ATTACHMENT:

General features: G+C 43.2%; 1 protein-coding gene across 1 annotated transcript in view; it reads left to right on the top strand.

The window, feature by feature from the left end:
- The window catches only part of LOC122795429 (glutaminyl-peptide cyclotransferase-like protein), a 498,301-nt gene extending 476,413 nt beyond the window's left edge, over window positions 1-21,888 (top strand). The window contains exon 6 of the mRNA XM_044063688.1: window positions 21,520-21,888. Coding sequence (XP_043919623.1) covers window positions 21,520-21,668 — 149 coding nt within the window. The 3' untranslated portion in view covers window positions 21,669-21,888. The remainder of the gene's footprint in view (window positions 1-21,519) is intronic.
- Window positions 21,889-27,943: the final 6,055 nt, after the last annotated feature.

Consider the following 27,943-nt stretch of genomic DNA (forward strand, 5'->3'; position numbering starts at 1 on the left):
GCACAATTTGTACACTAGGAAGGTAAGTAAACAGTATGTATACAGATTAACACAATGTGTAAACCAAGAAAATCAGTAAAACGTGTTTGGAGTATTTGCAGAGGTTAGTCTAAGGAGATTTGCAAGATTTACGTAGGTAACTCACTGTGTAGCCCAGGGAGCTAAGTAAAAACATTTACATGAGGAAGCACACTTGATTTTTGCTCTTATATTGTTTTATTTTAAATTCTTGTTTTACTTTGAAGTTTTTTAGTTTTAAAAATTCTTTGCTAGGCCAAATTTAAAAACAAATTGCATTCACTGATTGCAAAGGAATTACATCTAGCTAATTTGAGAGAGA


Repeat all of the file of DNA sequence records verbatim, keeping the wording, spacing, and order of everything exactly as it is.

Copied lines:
General features: G+C 43.2%; 1 protein-coding gene across 1 annotated transcript in view; it reads left to right on the top strand.

The window, feature by feature from the left end:
- The window catches only part of LOC122795429 (glutaminyl-peptide cyclotransferase-like protein), a 498,301-nt gene extending 476,413 nt beyond the window's left edge, over window positions 1-21,888 (top strand). The window contains exon 6 of the mRNA XM_044063688.1: window positions 21,520-21,888. Coding sequence (XP_043919623.1) covers window positions 21,520-21,668 — 149 coding nt within the window. The 3' untranslated portion in view covers window positions 21,669-21,888. The remainder of the gene's footprint in view (window positions 1-21,519) is intronic.
- Window positions 21,889-27,943: the final 6,055 nt, after the last annotated feature.

Consider the following 27,943-nt stretch of genomic DNA (forward strand, 5'->3'; position numbering starts at 1 on the left):
GCACAATTTGTACACTAGGAAGGTAAGTAAACAGTATGTATACAGATTAACACAATGTGTAAACCAAGAAAATCAGTAAAACGTGTTTGGAGTATTTGCAGAGGTTAGTCTAAGGAGATTTGCAAGATTTACGTAGGTAACTCACTGTGTAGCCCAGGGAGCTAAGTAAAAACATTTACATGAGGAAGCACACTTGATTTTTGCTCTTATATTGTTTTATTTTAAATTCTTGTTTTACTTTGAAGTTTTTTAGTTTTAAAAATTCTTTGCTAGGCCAAATTTAAAAACAAATTGCATTCACTGATTGCAAAGGAATTACATCTAGCTAATTTGAGAGAGA